Rainfall impacts on suspended sediment concentrations in an urbanized tidal creek, southeastern North Carolina

UNCW Author/Contributor (non-UNCW co-authors, if there are any, appear on document)
Lauren B. Saal (Creator)
Institution
The University of North Carolina Wilmington (UNCW )
Web Site: http://library.uncw.edu/
Advisor
Lynn Leonard

Abstract: Elevated suspended sediment concentrations in fluvial systems are deleterious to fluvial ecosystems. In these systems, increases in total suspended solids (TSS) following rain events have been well documented. The impacts of rainfall on marsh surface sediments have received less attention. This study examined the relationship between rainfall and TSS in a tidal creek adjacent to upland and marsh surfaces. TSS concentrations were measured for two locations in Bradley Creek in southeastern North Carolina; one tidal site and one non-tidal, headwater site. TSS concentrations at the tidal site were significantly higher during the growing season than during the non-growing season. The headwater site showed no significant change in TSS seasonally. No significant difference in TSS concentrations was found between spring and neap tides. During fair weather at the tidal site, flood tide TSS concentrations were greater than ebb tide TSS concentrations, which were greater than low tide TSS concentrations. Mean fair weather TSS concentrations at the headwater site were 1.0 mg L-1. TSS concentrations increased to 11.9 mg L-1 following rain events. At the tidal site, mean fair weather TSS concentrations were 10.9 mg L-1 at ebb tide, 7.9 mg L-1 at low tide, and 13.5 mg L-1 at flood tide. At the tidal site, mean TSS concentrations following rain events increased to 22.5 mg L-1 at ebb tide, 21.8 mg L-1 at low tide, and 20.9 mg L-1 at flood tide. These data suggest that following rain events in Bradley Creek, upland runoff has a greater impact on increasing TSS than does runoff from the marsh surface. It is not believed that a significant amount of sediment is removed from the marsh during low tide rain events.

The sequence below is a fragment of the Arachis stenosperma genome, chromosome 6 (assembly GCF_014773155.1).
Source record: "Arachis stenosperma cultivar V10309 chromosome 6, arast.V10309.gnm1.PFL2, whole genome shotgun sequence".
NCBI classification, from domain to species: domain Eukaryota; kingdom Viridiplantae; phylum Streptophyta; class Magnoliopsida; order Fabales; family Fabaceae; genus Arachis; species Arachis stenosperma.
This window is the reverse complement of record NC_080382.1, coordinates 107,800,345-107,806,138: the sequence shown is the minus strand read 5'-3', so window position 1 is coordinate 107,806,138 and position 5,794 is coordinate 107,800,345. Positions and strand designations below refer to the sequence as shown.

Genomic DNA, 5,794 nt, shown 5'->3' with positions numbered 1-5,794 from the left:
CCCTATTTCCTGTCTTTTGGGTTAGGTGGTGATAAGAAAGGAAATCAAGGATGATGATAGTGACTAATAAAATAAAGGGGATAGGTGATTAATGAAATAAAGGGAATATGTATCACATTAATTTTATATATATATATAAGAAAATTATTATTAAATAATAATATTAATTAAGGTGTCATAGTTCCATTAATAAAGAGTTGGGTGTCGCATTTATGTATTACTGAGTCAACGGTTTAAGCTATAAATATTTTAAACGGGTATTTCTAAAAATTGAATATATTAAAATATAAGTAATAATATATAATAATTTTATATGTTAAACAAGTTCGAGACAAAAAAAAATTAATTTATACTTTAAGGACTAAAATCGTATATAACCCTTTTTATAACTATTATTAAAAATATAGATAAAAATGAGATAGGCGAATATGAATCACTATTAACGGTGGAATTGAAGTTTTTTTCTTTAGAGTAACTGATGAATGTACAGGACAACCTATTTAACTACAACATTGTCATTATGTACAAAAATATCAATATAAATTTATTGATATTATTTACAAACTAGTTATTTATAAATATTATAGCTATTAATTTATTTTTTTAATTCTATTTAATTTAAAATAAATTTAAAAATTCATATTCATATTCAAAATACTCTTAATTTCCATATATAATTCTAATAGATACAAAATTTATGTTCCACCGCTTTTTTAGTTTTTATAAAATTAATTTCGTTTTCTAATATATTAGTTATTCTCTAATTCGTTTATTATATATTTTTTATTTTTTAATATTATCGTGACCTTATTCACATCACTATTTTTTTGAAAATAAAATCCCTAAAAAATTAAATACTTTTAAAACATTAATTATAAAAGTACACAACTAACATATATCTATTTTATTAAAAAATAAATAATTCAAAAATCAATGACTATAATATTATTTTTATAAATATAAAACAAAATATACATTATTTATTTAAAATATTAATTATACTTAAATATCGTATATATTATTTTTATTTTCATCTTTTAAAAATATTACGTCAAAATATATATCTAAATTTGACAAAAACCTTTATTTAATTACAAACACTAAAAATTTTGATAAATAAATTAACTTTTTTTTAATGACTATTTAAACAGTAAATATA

Additional Information

Publication
Thesis
A Thesis Submitted to the University of North Carolina Wilmington in Partial Fulfillment Of the Requirements for the Degree of Master of Science
Language: English
Date: 2009
Keywords
Rain and rainfall--North Carolina--Bradley Creek, Sedimentation analysis, Suspended sediments--North Carolina--Bradley Creek
Subjects
Rain and rainfall -- North Carolina -- Bradley Creek
Suspended sediments -- North Carolina -- Bradley Creek
Sedimentation analysis